Friday, June 5, 2009

Bong Bong Bong Bong Bong Bong Bong Part 2

Oops, I really veered off the subject there, but I’m not sorry at all.

This here post is about the loudspeakers on top of Jefferson City’s First Presbyterian Church, uptown on the corner of Madison and McCarty. It’s a stately brick building, built in the late 1920s, and the congregation is one of Jeff City’s oldest (it dates back to the 1830s).

The Presbyterians have an electronic carillon system: Bell-like sounds that blast out of loudspeakers, based on preprogrammed digital renditions of “favorite” hymns.

Are these your favorite hymns? If not, too bad for you, because they play for about fifteen minutes three times a day: 8 a.m., noon, and 4 p.m. They play one, two, or three verses of four or five different hymns. They change the hymn selections every month or so—to keep the town from rioting, I suspect.

At times it seems endless; just when one hymn ends, and you think the ordeal is over, another one whirrs into gear.

Here’s where I have problems with it: they do songs that would never have been played on normal (manually operated) bells, because they’re hymn tunes (not traditional bell chime tunes) with chords and diatonic and even chromatic tones or accidentals, and the songs involve many notes and chords in succession. To play these on traditional bells, you’d need dozens of differently keyed bells (like a handbell choir—and don’t get me started on them). And perhaps worst, with the sustain of the chime notes, the various tones run together and create dissonance. To my ear, anyway.

Imagine if a piano player kept the sustain pedal depressed through a whole song: Tonal mush.

One of the things that makes the “Big Ben” tune work for bells is that it’s all basically one chord, so there’s little dissonance when the tones overlap. Only four bells (notes) are needed.

Plus, I think as you get farther away from the Presbyterians’ loudspeakers, the wind and distance take a toll on the sound quality (pun intended). So when that church first started broadcasting their hymns this way, I usually bristled when I heard the system launch into what I knew would be fifteen whole minutes of dissonant hometown holiness.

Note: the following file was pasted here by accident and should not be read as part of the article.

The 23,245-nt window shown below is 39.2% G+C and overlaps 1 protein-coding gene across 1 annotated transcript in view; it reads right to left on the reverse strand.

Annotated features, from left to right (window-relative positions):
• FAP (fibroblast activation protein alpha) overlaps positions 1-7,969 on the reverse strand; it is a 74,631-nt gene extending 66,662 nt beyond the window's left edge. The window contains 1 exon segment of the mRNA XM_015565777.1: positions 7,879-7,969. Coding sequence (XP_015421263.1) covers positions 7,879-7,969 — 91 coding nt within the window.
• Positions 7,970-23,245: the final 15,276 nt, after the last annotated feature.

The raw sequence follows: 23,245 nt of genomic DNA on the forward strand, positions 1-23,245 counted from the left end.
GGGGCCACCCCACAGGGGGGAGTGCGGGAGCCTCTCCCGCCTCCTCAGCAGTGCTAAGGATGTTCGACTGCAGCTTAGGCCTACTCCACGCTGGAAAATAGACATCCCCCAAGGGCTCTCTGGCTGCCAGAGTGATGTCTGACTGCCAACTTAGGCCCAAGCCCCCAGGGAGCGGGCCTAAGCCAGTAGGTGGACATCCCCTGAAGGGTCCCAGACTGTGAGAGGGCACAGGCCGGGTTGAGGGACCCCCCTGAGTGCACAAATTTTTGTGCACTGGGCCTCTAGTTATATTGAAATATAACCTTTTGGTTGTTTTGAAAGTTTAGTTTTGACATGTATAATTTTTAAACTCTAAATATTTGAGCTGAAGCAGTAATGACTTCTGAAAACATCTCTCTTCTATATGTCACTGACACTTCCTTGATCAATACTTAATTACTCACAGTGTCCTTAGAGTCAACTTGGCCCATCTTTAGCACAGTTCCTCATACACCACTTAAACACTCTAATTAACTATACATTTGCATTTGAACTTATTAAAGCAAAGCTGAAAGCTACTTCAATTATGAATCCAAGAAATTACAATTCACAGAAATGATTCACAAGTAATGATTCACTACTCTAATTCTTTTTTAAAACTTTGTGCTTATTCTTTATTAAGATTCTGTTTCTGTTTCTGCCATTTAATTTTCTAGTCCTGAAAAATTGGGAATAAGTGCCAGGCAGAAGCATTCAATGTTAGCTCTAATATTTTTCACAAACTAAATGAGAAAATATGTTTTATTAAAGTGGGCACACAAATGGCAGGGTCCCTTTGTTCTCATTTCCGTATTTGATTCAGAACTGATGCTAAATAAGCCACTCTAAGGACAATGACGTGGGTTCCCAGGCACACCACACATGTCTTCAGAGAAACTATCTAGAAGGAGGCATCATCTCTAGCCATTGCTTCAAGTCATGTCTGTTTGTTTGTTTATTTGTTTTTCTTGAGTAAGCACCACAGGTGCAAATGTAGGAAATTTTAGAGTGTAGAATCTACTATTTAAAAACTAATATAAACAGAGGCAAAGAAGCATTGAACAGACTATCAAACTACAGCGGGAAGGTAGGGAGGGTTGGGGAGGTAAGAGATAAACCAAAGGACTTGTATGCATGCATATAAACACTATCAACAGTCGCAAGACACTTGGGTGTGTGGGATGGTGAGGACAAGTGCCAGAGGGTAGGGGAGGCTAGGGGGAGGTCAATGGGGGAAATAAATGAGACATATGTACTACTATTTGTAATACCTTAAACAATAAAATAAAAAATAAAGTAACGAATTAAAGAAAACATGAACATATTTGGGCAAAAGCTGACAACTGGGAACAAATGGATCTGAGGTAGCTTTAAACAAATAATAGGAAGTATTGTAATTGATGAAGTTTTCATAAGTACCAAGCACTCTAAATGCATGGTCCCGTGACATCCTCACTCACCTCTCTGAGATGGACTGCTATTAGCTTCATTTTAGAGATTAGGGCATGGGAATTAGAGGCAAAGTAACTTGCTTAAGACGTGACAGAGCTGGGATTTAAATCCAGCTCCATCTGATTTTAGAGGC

Okay: Now I’m going to turn it all around, though, and tell you that although I used to gripe about how the Presbyterians and their loud system are drowning out the “traditional” dingers of the Catholics . . . I’m starting to kinda like them.

(Does this mean I’m starting to fit in, here in Jefferson City? Gads.)

But here is what happened: Because I work at home and leave the windows open, because I go outside a lot, I’m finding that like people from a hundred years ago, I’m using those bells to regulate my day. I’m a freelancer; I quit wearing a watch a few months ago.

So I hear the bells and think, “Wow, it’s time for me to get out of bed.” I hear them at noon and trot downstairs to fix myself a sandwich. I hear them at four and start thinking about kicking back in a lawn chair with an O’Doull’s.

And sure, I know all those tunes—they’re standard hymns. And I find them getting stuck in my head. I find myself humming “Come Ye Thankful People Come” and “Faith of Our Fathers.” I don’t think it’s making me a holier person, but the measured tempos and step-by-step chord progressions seem somehow to mirror the emerging pattern of these freelance days, superimposing the idea of structure where I so badly need it.

And so I’m finding it a welcome companion these days.

Even if the sustain of the tones leads to weird dissonances. Even if the sound comes from loudspeakers instead of real bells. This is the twenty-first century, after all; some stuff is going to have to change in order to stay the same.

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